Then the shares weakened when people realized that the profit improvement was caused mainly by the weaker dollar.

Well, it's happened again. IBM's shares perked up after the company reported a 31.5 percent increase in income per share from continuing operations in the third quarter. But once again the strength might be an illusion.

Rick Martin of Prudential-Bache Securities Inc. recently told clients that IBM's revenue growth of 6.8 percent in the third quarter was probably due entirely to currency translations into the weaker dollar.

He estimates that IBM's international revenues were down between 2 percent and 3 percent. And its U.S. revenues grew only 1 percent to 3 percent.

Will IBM's shares, as they did last quarter, sink slowly toward the $100 level? If the dollar continues to decline and the economies of foreign countries remain strong, IBM could continue to show decent numbers.

But there is no telling whether Wall Street will continue to reward IBM's stock for this quirk in foreign currency translation.

When you're hungry, go to Hungary.

That seems to be the motto of Wall Street's investment banking industry in these lean times. The sharp decline in merger and acquisition activity in the United States has left many investment banking firms looking for new fields to till.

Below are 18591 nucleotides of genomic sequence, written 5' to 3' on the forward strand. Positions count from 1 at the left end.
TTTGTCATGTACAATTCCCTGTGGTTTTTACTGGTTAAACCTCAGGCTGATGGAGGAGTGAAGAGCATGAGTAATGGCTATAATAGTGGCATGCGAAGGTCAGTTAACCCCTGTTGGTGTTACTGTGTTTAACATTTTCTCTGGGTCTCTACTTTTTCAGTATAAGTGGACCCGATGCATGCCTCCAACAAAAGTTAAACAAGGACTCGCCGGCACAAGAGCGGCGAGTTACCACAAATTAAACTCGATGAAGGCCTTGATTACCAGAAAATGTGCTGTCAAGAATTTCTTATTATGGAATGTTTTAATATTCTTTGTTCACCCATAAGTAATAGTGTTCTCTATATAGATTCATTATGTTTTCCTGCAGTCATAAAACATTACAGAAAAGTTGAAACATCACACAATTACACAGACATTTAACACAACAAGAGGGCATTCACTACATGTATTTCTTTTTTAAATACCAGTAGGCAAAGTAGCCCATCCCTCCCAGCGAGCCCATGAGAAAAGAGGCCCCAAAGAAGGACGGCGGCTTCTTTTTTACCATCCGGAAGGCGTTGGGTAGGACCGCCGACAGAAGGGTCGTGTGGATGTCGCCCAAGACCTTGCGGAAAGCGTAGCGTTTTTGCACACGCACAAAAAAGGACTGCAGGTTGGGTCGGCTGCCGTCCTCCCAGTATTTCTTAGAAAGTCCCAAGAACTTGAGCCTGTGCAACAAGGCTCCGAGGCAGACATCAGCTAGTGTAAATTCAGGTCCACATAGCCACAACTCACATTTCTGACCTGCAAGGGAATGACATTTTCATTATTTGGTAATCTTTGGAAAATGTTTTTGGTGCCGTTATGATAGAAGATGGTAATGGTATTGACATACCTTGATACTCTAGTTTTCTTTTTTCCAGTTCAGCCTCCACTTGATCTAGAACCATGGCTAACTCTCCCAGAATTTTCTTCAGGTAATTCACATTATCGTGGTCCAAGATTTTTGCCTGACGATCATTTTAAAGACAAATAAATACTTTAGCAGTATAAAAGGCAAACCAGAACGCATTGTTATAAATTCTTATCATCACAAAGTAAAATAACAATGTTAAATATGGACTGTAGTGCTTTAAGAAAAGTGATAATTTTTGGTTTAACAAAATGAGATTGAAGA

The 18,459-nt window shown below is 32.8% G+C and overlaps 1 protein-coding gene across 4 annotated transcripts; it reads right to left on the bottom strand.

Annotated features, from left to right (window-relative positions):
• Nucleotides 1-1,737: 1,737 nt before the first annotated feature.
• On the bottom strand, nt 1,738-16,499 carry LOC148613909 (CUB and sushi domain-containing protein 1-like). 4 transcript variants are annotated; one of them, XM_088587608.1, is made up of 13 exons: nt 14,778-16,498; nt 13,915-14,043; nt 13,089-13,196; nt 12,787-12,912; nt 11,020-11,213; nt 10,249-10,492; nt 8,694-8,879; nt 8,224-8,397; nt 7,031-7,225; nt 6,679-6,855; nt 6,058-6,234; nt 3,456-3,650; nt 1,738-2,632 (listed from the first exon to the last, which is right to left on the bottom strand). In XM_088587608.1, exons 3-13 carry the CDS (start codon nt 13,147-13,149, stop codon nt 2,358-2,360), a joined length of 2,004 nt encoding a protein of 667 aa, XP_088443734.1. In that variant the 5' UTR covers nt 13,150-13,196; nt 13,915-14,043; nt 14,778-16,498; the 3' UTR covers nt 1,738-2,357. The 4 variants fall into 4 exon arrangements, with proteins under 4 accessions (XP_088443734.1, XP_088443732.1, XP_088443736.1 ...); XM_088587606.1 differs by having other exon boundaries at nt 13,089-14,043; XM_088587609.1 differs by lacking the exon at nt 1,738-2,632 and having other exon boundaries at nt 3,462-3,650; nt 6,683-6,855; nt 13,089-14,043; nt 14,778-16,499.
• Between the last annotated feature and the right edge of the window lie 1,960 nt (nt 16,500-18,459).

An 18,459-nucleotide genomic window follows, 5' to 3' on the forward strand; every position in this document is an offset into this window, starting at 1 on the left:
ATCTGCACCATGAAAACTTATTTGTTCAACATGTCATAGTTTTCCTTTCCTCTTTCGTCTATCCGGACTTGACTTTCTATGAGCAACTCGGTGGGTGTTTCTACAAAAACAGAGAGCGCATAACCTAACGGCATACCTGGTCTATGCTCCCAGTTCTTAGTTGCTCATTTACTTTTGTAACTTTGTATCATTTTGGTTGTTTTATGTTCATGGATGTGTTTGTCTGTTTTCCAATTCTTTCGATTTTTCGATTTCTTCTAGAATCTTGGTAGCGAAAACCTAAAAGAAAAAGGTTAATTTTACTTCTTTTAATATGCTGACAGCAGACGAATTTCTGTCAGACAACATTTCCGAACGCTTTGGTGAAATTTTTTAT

And Hungary, right now, is inviting investment bankers to pick up their hoes and pay it a call.

A few months ago, the Hungarian government requested that investment bankers put in bids to "privatize" 20 companies in that country. That means the 20 companies -- everything from hotel chains to trucking concerns -- would be taken out of government hands and either sold to other companies or their stock sold to the public.

Experts say the amount of interest received by the government has been staggering.

Arthur H. Rosenbloom, chairman of MMG Patricof & Co., a New York-based investment banking firm, is part of a group that put in a bid to privatize Danubius, a leading hotel chain in Hungary. Rosenbloom says his group is just one of 40 that requested an information brochure on Danubius, and presumably all the groups have an idea of what should be done with the company.

"This is really, really, really hot stuff," said Rosenbloom. "The world is changing before our eyes."

Yeah, yeah. But what's really important to the Wall Street community is that someone is putting deals together, picking up the slack that was left when the Asher Edelmans and Irwin Jacobs of the world were pulled kicking and screaming out of the deal business.

The bidding process was set up by the Hungarian State Property Agency after the government was accused of selling off some companies -- including a light bulb manufacturer to General Electric Co. -- too cheaply. The process began about a month ago and will drag out for another couple months.

Sources says Bear Stearns & Co., Goldman Sachs & Co., Morgan Stanley & Co., Citicorp and other major U.S. financial institutions are among the international army of investment bankers and commercial bankers that have expressed interest in helping the Hungarian government.

"It's a wonderful time to do business over there," said Larry Rosenshein, managing director of the Hungarian Finance and Trade Corp., another investment firm that is looking to give the Hungarians a helping hand.

John Crudele is a columnist for the New York Post.